4. Our Lord Jesus Christ also had to suffer, and His sufferings were greater than those of Joseph in Egypt, because He was to be the Saviour of all mankind from eternal death. But He showed Himself as the "Wonderful," as the valiant Hero of whom Isaias foretells, "The people that walked in darkness have seen a great light: to them that dwelt in the region of the shadow of death, light is risen." (Isai. ix. 2.) "For a Child is born to us, and a son is given us, and the government is on his shoulder, and his name shall be called Wonderful, Counsellor, God, the Mighty, the Father of the world to come, the Prince of peace. His empire shall be multiplied, and there shall be no end of peace: he shall sit upon the throne of David, and upon his kingdom, to establish it and strengthen it with judgment and with justice from henceforth and forever." (Isai. ix. 6, 7.)—Jesus "received from God the Father honor and glory, this voice coming down to Him from the excellent glory: This is my beloved Son, in whom I have pleased myself; hear ye Him." (ii Peter 1. 17.) —Jesus says of Himself: "All power is given to me in heaven and on earth" (Matth. xxviii. 18.)—"For which cause God also hath exalted Him, and has given Him a name which is above all names: that in the name of Jesus every knee should bow of those in heaven, on earth and under the earth." (Philip. II. 9,10.) His victory was accomplished in sacrificial death. Redemption was achieved when Jesus, in view of heaven and earth, exclaimed dying on the cross, "It is consummated." (John xix. 30.)

5. Then death, man's eternal ruin caused by sin, was overcome through the victory of Christ, and life was restored by Him "Who was delivered up for our sins and rose again for our justification." (Rom. iv. 25.) The power of darkness was destroyed; mankind was delivered from disgraceful captivity; the abyss of hell was closed, and the gates of paradise were reopened. Christ's treasury of atonement is superabundant and for ever inexhaustible; it is not diminished or depleted even if millions upon millions draw from it grace upon grace, health and strength, light and life. As all the country flocked to Joseph, thus do men "of all nations, and tribes, and peoples" (Apoc. vii. 9.) come to Jesus Christ, the Saviour of the world, to obtain the eternal heritage of heaven. Without the command of chaste Joseph "no man shall move hand or foot in all the land of Egypt;" without the will of Jesus Christ no man shall enter paradise recovered for us by Him.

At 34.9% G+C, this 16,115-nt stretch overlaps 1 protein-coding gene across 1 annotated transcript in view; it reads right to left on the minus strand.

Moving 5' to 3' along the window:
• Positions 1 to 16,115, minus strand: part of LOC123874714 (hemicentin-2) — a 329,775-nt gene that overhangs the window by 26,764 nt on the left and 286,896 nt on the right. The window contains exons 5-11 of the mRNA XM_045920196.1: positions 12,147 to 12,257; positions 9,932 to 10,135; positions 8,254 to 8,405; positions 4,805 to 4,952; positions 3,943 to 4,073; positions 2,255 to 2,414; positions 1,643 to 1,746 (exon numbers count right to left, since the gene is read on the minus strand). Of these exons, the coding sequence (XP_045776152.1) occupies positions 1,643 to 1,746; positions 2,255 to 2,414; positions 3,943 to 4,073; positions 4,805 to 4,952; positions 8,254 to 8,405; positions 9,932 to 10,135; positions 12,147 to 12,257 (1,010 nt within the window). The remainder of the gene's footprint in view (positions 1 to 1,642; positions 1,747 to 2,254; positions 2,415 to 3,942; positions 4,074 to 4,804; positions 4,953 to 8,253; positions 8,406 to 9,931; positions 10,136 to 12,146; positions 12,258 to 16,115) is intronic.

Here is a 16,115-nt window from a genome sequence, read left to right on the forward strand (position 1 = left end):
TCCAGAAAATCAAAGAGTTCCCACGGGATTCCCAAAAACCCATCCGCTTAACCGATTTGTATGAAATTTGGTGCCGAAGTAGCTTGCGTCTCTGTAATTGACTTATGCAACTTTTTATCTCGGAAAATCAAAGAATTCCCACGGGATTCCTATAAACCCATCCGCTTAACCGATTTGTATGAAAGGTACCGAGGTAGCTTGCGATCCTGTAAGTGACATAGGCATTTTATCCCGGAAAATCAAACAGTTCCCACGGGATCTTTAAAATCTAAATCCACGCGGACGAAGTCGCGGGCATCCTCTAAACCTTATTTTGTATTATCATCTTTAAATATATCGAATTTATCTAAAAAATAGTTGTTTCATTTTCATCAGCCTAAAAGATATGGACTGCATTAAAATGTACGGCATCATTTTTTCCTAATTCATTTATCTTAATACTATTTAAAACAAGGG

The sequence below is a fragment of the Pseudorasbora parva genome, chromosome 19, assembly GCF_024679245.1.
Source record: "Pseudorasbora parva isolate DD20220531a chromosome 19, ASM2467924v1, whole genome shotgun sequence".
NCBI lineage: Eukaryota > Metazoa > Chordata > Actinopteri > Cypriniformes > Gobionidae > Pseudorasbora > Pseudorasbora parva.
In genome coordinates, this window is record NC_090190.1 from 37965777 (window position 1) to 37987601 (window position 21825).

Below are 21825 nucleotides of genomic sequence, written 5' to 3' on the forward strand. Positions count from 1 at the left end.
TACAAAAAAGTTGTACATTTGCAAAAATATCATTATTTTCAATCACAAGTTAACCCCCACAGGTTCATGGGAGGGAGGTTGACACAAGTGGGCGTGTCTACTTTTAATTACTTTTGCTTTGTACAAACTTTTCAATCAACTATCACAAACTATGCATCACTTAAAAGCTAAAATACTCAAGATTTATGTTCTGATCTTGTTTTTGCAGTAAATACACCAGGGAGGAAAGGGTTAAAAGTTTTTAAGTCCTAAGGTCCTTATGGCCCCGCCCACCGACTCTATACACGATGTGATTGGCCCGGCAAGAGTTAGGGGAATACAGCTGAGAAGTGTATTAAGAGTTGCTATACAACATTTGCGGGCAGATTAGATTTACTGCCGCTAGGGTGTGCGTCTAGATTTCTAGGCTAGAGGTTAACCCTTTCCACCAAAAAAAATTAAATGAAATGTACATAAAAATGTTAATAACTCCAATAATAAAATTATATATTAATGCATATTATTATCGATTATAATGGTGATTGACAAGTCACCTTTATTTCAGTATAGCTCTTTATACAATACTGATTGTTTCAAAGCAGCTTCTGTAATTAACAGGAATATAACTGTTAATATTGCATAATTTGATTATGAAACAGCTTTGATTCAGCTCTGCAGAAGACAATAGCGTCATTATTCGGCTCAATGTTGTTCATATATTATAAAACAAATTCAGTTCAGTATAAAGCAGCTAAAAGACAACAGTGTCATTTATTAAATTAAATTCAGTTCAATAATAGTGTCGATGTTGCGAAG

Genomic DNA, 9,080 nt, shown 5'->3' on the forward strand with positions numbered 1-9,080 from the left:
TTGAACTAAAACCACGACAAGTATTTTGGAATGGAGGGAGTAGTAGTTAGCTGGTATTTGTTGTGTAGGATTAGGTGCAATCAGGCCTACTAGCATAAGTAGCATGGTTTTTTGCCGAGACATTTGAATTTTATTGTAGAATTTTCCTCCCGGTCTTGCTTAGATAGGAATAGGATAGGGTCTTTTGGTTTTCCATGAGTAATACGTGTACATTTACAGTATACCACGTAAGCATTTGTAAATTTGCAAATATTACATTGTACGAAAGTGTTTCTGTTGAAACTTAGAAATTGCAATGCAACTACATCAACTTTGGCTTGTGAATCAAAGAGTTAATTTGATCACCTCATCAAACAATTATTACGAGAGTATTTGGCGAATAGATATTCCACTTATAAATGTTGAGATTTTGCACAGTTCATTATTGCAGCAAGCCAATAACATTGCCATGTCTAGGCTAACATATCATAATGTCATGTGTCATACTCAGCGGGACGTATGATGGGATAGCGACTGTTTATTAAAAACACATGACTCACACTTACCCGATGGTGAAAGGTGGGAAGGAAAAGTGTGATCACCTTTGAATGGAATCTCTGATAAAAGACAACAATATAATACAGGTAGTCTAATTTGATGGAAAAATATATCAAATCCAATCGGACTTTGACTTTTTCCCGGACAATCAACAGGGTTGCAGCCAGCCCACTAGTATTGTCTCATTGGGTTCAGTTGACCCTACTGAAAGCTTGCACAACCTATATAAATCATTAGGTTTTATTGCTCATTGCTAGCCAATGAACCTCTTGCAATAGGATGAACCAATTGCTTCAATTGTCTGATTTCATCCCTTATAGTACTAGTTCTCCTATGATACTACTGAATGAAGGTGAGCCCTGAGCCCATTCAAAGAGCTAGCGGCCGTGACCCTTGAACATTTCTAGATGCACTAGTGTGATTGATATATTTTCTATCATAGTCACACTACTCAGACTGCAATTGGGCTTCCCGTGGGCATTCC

To attain salvation all must obey Him; we must personally use the means of grace instituted and ordained by Him; we must, moreover, co-operate with the graces He grants us. On this depends our eternal destiny.

Eternity! Eternity!—Heaven or Hell, one of the two we must choose by our lives. Because "the unjust"— such either by transgression or through unsatisfied justice — "shall not possess the kingdom of God" (i Cor. vi. 9.), the ineffable mercy of God, in consideration of the merits of Jesus Christ, created, in the next world, a place of purification for those who, at the time of their death, are not entirely pure: this place is called Purgatory.

§ 2. Purgatory.